Pent room: An extra or attached room in a house or apartment. Sometimes spelled pent-room or pentroom.
Pent room has been cropping up with some regularity in San Francisco’s overheated real-estate market. The earliest usage I’ve found is in a 2007 book, Linda Applewhite’s Architectural Interiors: Transforming Your Home with Decorative Structural Elements. A caption accompanying a photo of a cozy sitting area reads: “This small pent-room on the top floor of a loft-like space on Nob Hill feels huge and wondrous with the City by the Bay as its backdrop.”
A December 5, 2009, story in SF Luxe about “the Pacific Heights dream house,” a seven-bedroom Victorian at 2311 Broadway, had this gushing comment about a pent room:
The bright and airy pent room on the top level features soaring cathedral ceilings, sparkling views sweeping across the City and Bay, a wet bar with refrigerator and an abundance of skylights and windows. It works beautifully as a combination media and family/game room –– and is a perfect spot to enjoy sunsets over the Golden Gate Bridge*.
*On fog-free days.
Listed at $6,950,000, this house sold in 2010 for $6,500,000. A current Zillow estimate places its value at more than $10.5 million.
There was a pent room in this year’s San Francisco Decorator Showcase, a Presidio Heights mansion whose architect was Julia Morgan, designer of Hearst Castle.
“For the adults, Jeff Schlarb of Green Couch Interior Design created the ‘Pent Room,’ a space for gathering, gaming, entertaining and relaxing.”
A pent room is the smaller cousin of a penthouse (first documented use: 1921), now defined as a luxury apartment on the top floor(s) of a skyscraper. According to a Wikipedia entry:
One of the earliest penthouse apartments in [New York] was publisher Conde Nast’s duplex penthouse at 1040 Park Avenue. The original 1923 plan for the building provided three units on each floor with additional maids’ rooms on the roof, but in 1924 the building’s upper spaces were constructed to provide a grand duplex for Nast. Connected by a staircase to the rooftop entertaining salons, the corner unit at the top floor was redesigned to be private family quarters.
But penthouse wasn’t coined in the 20th century. It first appeared in the early 14th century, when it was spelled pendize and referred to any attached building, often a simple structure. (According to Online Etymology Dictionary, in some Middle English homilies Jesus’ birthplace was called not a manger but a penthouse.)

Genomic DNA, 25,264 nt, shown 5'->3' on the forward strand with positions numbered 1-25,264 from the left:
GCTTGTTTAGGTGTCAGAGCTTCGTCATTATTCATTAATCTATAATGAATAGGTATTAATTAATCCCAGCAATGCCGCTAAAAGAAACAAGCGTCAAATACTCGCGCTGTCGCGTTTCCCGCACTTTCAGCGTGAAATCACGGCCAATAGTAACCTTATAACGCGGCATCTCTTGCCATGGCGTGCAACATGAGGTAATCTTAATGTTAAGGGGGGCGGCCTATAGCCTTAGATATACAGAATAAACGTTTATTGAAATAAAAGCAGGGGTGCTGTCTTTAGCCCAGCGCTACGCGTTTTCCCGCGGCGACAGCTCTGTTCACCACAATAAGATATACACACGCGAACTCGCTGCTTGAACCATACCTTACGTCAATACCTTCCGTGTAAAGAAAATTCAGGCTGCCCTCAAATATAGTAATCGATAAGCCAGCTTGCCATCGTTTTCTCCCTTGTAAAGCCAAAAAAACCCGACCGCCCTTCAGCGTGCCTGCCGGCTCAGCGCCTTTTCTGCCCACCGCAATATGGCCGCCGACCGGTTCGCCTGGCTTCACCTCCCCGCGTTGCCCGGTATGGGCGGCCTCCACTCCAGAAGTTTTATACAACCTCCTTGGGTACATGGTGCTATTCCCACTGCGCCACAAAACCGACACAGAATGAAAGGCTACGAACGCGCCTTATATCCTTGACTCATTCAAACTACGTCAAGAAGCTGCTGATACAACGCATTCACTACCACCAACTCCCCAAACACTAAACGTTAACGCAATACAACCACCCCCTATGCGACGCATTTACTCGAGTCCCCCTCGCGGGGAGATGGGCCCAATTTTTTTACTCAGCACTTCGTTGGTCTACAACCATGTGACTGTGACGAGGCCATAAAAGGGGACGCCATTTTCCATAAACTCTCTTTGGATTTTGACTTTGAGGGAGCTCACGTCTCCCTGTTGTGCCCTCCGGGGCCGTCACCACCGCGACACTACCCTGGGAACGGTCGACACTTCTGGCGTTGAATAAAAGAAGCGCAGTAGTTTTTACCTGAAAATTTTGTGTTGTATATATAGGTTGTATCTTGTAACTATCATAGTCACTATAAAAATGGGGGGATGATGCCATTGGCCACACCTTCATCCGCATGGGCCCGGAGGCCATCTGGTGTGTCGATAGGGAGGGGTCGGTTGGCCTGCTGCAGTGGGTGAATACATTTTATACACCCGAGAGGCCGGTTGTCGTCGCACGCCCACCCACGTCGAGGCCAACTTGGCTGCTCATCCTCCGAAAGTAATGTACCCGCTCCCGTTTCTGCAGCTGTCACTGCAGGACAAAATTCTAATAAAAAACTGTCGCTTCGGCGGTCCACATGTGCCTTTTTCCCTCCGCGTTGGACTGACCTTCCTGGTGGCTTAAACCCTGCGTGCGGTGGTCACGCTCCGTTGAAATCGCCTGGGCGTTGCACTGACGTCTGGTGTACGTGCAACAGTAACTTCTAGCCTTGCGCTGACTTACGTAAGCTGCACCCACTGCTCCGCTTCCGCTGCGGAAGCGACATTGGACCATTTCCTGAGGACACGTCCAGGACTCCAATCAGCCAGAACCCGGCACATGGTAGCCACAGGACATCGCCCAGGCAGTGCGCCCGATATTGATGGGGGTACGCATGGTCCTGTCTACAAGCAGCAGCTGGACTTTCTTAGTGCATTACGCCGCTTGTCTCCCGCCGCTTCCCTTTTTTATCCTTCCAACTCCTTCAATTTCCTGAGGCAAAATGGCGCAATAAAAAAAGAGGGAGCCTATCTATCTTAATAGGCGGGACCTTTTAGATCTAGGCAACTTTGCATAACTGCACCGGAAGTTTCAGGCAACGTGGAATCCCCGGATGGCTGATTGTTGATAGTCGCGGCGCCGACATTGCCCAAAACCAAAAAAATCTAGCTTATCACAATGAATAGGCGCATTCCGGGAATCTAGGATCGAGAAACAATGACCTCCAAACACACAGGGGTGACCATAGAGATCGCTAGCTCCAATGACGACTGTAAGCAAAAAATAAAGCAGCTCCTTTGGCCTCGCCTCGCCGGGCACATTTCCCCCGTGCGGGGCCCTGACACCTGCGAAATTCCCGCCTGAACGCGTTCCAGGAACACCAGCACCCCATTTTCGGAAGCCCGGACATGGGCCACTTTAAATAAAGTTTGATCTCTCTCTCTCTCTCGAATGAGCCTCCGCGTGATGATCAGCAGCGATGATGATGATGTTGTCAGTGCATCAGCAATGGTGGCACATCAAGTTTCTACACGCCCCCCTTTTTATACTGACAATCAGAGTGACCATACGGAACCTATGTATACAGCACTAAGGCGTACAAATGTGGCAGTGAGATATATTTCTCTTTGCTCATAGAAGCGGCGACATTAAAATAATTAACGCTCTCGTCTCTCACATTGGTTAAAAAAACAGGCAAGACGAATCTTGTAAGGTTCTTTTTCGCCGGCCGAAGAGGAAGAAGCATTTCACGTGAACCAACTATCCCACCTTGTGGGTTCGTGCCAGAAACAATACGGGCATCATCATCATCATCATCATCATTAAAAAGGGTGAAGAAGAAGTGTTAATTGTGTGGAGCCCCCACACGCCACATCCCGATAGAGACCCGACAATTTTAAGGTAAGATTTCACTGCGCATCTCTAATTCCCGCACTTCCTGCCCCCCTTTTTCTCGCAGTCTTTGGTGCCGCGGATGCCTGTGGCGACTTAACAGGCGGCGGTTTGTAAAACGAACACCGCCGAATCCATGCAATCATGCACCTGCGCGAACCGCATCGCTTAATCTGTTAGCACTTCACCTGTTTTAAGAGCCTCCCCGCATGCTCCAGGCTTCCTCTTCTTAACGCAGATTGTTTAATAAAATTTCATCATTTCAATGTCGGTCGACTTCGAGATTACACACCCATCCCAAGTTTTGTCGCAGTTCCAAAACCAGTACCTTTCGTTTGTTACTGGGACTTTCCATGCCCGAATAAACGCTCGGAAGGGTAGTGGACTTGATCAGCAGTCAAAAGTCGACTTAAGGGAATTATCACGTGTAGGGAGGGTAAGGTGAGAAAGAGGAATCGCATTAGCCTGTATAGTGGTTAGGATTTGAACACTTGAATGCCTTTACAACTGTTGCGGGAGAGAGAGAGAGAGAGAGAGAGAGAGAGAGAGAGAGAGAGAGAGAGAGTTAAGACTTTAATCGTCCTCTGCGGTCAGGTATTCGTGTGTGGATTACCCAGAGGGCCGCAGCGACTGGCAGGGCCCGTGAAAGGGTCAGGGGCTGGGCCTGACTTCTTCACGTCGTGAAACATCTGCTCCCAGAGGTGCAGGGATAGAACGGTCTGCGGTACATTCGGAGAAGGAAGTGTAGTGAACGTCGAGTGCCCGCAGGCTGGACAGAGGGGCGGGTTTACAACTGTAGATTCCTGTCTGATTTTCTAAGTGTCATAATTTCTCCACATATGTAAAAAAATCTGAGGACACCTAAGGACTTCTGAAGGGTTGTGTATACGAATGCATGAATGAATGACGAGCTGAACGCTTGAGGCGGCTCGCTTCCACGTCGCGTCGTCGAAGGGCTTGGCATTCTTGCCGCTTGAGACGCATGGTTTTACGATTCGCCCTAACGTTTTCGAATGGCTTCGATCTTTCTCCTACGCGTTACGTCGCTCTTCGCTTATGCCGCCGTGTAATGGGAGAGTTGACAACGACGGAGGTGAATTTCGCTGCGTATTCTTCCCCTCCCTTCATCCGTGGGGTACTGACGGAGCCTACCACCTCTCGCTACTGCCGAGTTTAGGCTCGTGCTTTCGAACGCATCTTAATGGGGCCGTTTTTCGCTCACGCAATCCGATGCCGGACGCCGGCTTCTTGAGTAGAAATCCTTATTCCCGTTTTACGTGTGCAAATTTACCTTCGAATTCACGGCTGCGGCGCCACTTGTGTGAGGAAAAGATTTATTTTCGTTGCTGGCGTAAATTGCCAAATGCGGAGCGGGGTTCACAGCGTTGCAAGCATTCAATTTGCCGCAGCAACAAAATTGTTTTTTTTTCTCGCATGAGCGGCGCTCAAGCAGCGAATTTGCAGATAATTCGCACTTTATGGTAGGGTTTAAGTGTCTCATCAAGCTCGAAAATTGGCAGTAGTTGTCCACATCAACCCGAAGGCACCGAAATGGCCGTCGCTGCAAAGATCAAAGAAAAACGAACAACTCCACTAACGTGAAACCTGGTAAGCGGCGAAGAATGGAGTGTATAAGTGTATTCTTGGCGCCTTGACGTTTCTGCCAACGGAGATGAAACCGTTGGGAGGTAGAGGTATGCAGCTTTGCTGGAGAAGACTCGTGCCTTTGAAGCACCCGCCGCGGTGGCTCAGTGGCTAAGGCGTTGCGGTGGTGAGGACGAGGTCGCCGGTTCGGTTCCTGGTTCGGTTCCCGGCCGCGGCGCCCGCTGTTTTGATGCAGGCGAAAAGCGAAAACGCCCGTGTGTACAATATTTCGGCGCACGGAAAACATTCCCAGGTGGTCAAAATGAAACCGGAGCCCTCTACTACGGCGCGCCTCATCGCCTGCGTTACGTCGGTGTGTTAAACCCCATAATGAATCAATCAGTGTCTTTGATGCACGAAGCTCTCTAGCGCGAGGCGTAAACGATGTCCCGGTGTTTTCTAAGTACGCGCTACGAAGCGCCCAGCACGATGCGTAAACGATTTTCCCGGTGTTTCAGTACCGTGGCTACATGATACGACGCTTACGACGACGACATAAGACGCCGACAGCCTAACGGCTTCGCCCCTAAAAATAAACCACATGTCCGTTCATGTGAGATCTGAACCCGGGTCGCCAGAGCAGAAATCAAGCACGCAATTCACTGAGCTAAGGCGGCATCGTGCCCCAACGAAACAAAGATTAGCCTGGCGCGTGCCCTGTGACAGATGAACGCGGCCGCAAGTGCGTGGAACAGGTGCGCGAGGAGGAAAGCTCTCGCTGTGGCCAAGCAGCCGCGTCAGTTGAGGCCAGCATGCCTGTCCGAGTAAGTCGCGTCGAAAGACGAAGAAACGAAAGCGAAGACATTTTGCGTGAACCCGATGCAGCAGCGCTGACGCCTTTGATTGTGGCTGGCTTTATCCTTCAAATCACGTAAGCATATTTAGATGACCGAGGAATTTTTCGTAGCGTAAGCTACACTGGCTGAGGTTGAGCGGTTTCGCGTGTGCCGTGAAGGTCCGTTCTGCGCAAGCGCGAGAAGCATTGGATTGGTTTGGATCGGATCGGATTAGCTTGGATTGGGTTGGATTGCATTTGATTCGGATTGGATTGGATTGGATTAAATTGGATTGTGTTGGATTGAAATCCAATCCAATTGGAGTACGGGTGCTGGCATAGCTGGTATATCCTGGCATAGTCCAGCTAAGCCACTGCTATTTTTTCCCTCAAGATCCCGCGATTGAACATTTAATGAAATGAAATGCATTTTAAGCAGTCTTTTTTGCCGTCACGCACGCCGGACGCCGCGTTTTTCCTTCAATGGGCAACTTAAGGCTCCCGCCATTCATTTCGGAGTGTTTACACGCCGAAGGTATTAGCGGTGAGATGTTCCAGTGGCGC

The pent- of penthouse and pent room is unrelated to the pent in pent-up (confined), which is a past participle of pen. In fact, penthouse is an example of a false etymology’s influence on spelling. Here’s Daily Etymology:
The Middle English word “pendize” was changed over time to a combination of the more familiar English word “house” (a natural assumption since the original word indicated a somewhat house-like structure) and the Middle French “pente” meaning “slope.” In other words, the penthouse was originally an attached building with a sloping roof.
So a pent room is actually an appendage room – what might, in a less frenzied market, have simply been called a bonus room, attic, or garret.
There’s evidence of even further pent- drift in a 2011 listing for a Telegraph Hill (San Francisco) house with a “view pent level family room & spacious deck.” “View” is intended here as an adjective, and “pent” may be a shortening of “penthouse.” In Brooklyn, “pent level” can refer to something far more modest, as in a recent Craigslist listing for a “large pent level studio flat!!” with “modern flare [sic].” Rent: $1,925 a month. In San Francisco, that would be considered a bargain.
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